Upper middle class income ranges from $67,000 to $150.000. Lower middle class income ranges from $40,000 to $67,000.
upper middle class
The upper middle class is a sociological concept referring to the social group constituted by higher-status members of the middle class. This is in contrast to the term "lower middle class", which is used for the group at the opposite end of the middle class stratum, and to the broader term "middle class". There is considerable debate as to how the upper middle class might be defined. According to sociologist Max Weber the upper middle class consists of well-educated professionals with graduate degrees and comfortable incomes.
The American upper middle class is defined similarly using income, education and occupation as the predominant indicators. In the United States, the upper middle class is defined as consisting mostly of white-collar professionals who not only have above-average personal incomes and advanced educational degrees but also a higher degree of autonomy in their work. The main occupational tasks of upper-middle-class individuals tend to center on conceptualizing, consulting, and instruction.
Social class (or simply "class"), as in a class society, is a set of concepts in the social sciences and political theory centered on models of social stratification in which people are grouped into a set of hierarchical social categories, the most common being the upper, middle, and lower classes.
Class is an essential object of analysis for sociologists, political scientists, anthropologists, and social historians. However, there is not a consensus on the best definition of the term "class", and the term has different contextual meanings. In common parlance, the term "social class" is usually synonymous with "socio-economic class," defined as "people having the same social, economic, or educational status," e.g., "the working class"; "an emerging professional class."
In the social sciences a social group has been defined as two or more people who interact with one another, share similar characteristics and collectively have a sense of unity. Other theorists, however, are a wary of definitions which stress the importance of interdependence or objective similarity. Instead, for researchers in the social identity tradition "a group is defined in terms of those who identify themselves as members of the group". Regardless, social groups come in a myriad of sizes and varieties. For example, a society can be viewed as a large social group.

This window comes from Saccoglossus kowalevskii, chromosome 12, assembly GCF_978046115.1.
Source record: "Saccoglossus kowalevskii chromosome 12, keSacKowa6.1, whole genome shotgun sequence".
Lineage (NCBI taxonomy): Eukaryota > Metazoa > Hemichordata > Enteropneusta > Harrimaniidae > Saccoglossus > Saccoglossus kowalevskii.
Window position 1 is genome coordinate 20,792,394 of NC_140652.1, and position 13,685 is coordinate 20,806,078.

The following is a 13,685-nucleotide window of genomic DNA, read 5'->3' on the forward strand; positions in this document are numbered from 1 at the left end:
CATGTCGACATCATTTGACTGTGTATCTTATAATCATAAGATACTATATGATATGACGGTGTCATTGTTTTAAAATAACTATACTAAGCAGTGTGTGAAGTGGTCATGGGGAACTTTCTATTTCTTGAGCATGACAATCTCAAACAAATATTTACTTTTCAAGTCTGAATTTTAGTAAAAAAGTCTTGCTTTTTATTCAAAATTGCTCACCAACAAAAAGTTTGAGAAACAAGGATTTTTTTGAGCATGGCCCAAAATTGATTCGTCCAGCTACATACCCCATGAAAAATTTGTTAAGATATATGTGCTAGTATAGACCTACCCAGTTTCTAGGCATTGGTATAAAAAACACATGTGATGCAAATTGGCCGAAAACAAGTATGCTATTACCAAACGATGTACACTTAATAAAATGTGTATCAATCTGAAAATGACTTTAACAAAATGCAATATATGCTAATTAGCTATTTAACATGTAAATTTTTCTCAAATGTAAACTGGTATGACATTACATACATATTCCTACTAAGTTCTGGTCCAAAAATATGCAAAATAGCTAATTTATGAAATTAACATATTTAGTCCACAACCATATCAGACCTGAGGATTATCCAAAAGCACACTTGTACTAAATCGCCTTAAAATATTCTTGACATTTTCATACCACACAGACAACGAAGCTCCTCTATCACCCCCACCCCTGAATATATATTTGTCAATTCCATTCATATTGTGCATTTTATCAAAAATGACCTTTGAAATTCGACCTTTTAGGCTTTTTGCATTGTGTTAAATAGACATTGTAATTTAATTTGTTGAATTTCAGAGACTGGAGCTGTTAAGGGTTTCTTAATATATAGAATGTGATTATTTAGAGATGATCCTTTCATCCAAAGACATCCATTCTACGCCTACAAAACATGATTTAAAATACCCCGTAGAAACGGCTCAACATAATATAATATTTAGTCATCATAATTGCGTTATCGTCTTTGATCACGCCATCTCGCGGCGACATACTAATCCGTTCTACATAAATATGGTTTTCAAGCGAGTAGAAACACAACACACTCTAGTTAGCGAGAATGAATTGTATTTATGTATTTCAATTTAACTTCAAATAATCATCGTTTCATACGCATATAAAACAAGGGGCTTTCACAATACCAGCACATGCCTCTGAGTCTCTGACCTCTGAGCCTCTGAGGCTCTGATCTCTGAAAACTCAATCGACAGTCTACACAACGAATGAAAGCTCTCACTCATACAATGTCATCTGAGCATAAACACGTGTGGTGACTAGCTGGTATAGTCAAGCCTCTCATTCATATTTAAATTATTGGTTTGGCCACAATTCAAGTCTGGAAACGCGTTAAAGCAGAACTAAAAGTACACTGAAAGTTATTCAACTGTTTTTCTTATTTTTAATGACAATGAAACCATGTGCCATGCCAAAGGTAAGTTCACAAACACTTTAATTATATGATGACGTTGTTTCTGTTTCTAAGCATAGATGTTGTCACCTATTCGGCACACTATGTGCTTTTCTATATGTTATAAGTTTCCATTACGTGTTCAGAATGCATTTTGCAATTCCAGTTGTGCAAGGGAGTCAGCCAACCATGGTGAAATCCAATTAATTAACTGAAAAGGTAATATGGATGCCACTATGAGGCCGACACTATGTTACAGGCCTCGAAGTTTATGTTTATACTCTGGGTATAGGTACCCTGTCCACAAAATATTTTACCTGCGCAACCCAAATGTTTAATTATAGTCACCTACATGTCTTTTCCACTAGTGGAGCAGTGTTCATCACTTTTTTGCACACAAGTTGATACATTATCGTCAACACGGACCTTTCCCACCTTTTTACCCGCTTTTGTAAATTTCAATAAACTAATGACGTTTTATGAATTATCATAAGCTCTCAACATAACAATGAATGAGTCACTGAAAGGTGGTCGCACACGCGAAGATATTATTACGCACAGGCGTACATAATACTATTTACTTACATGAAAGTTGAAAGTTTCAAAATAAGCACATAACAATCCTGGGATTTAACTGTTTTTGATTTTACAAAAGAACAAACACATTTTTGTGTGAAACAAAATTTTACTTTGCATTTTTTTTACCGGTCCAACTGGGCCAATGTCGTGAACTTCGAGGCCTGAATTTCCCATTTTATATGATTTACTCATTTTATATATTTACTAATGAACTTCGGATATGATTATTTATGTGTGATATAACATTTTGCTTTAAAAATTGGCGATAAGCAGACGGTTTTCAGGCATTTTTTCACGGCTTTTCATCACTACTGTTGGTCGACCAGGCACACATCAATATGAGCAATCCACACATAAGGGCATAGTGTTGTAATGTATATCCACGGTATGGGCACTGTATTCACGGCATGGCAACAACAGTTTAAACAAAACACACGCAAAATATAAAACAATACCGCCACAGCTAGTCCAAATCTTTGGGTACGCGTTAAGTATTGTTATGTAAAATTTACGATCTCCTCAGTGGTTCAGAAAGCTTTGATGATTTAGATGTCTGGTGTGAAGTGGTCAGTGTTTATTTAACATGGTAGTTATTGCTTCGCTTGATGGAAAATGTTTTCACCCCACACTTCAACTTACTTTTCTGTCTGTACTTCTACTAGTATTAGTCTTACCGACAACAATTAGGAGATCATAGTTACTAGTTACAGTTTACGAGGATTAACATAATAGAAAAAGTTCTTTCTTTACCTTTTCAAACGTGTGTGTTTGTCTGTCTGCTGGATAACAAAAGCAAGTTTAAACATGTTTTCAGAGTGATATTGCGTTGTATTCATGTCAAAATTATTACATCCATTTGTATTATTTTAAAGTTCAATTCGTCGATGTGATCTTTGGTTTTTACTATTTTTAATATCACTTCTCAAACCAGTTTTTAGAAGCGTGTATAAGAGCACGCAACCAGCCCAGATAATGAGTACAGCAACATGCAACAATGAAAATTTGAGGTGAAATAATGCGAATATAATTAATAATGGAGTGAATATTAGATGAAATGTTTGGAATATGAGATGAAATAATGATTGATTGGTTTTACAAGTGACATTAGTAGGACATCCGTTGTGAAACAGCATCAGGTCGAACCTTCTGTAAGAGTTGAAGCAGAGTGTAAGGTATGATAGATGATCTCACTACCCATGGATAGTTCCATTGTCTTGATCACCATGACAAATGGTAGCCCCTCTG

Lower middle class
The middle class is a class of people in the middle of a societal hierarchy. In Weberian socio-economic terms, the middle class is the broad group of people in contemporary society who fall socio-economically between the working class and upper class. The common measures of what constitutes middle class vary significantly among cultures.
In developed nations across the world, the lower middle class is a sub-division of the greater middle class. Universally the term refers to the group of middle class households or individuals who have not attained the status of the upper middle class associated with the higher realms of the middle class, hence the name.
American middle class
Corporatism (or corporativism) is the socio-political organization of a society by major interest groups, or corporate groups, such as agricultural, business, ethnic, labour, military, patronage, or scientific affiliations, on the basis of common interests. Corporatism is theoretically based upon the interpretation of a community as an organic body. The term corporatism is based on the Latin root word "corpus" (plural – "corpora") meaning "body".